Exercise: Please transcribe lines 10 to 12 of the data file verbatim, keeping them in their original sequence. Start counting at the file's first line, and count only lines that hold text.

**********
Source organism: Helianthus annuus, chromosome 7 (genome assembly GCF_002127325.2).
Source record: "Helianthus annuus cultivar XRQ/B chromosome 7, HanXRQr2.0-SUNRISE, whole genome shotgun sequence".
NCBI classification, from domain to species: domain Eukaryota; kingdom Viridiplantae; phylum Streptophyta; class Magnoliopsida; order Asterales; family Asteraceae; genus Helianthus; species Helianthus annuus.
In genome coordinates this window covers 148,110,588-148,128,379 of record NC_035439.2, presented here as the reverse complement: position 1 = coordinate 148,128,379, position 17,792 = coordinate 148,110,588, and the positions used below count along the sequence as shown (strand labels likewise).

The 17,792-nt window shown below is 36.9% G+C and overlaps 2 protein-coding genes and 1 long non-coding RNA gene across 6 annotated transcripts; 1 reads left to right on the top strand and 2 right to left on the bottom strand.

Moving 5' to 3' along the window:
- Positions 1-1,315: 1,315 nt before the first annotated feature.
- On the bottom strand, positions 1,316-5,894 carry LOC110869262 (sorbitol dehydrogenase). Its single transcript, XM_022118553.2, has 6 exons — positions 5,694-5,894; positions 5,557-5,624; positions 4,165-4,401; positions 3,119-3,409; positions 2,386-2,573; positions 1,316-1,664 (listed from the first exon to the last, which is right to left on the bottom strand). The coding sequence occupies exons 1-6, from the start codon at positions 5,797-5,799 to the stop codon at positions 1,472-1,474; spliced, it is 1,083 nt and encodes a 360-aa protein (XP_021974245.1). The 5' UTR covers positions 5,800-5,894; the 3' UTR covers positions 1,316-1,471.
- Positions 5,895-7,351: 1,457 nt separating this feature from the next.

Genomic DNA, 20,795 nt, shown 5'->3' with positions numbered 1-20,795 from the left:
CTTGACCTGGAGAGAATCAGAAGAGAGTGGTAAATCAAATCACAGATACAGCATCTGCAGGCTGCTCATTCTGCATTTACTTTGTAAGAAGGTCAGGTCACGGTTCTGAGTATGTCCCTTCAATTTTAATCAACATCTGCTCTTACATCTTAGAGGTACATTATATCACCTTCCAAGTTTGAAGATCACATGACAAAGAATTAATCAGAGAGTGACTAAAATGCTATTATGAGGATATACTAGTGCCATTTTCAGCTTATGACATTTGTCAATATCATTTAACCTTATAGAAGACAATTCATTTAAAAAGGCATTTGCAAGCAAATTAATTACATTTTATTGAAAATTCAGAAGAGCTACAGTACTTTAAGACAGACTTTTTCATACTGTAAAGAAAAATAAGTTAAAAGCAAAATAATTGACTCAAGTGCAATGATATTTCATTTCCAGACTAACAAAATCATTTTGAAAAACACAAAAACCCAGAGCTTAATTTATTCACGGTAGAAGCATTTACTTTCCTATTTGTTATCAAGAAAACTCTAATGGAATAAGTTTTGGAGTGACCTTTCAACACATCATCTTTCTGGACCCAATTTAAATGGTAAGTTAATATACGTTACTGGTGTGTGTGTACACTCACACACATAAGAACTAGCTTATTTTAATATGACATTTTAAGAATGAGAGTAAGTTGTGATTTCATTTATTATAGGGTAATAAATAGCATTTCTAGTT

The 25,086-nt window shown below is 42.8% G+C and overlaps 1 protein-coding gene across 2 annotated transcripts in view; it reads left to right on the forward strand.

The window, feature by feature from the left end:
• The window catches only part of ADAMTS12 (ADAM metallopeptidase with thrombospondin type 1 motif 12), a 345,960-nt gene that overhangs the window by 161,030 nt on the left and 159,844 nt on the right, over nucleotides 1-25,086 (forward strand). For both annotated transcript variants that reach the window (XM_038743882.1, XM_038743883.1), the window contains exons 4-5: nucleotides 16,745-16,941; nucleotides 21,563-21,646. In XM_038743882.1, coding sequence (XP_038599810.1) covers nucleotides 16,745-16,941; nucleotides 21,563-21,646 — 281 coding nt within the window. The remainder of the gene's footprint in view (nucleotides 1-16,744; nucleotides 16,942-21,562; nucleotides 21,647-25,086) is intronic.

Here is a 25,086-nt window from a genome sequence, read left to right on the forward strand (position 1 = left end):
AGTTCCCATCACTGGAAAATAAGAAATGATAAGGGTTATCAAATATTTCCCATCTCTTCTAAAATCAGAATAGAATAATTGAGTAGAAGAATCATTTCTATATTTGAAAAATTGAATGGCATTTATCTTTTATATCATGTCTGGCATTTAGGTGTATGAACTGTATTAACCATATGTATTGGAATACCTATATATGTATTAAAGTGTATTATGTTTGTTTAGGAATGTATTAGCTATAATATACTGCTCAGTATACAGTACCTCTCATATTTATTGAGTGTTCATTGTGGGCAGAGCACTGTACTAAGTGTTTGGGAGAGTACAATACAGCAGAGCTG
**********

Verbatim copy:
Genomic DNA, 20,795 nt, shown 5'->3' with positions numbered 1-20,795 from the left:
CTTGACCTGGAGAGAATCAGAAGAGAGTGGTAAATCAAATCACAGATACAGCATCTGCAGGCTGCTCATTCTGCATTTACTTTGTAAGAAGGTCAGGTCACGGTTCTGAGTATGTCCCTTCAATTTTAATCAACATCTGCTCTTACATCTTAGAGGTACATTATATCACCTTCCAAGTTTGAAGATCACATGACAAAGAATTAATCAGAGAGTGACTAAAATGCTATTATGAGGATATACTAGTGCCATTTTCAGCTTATGACATTTGTCAATATCATTTAACCTTATAGAAGACAATTCATTTAAAAAGGCATTTGCAAGCAAATTAATTACATTTTATTGAAAATTCAGAAGAGCTACAGTACTTTAAGACAGACTTTTTCATACTGTAAAGAAAAATAAGTTAAAAGCAAAATAATTGACTCAAGTGCAATGATATTTCATTTCCAGACTAACAAAATCATTTTGAAAAACACAAAAACCCAGAGCTTAATTTATTCACGGTAGAAGCATTTACTTTCCTATTTGTTATCAAGAAAACTCTAATGGAATAAGTTTTGGAGTGACCTTTCAACACATCATCTTTCTGGACCCAATTTAAATGGTAAGTTAATATACGTTACTGGTGTGTGTGTACACTCACACACATAAGAACTAGCTTATTTTAATATGACATTTTAAGAATGAGAGTAAGTTGTGATTTCATTTATTATAGGGTAATAAATAGCATTTCTAGTT

The 25,086-nt window shown below is 42.8% G+C and overlaps 1 protein-coding gene across 2 annotated transcripts in view; it reads left to right on the forward strand.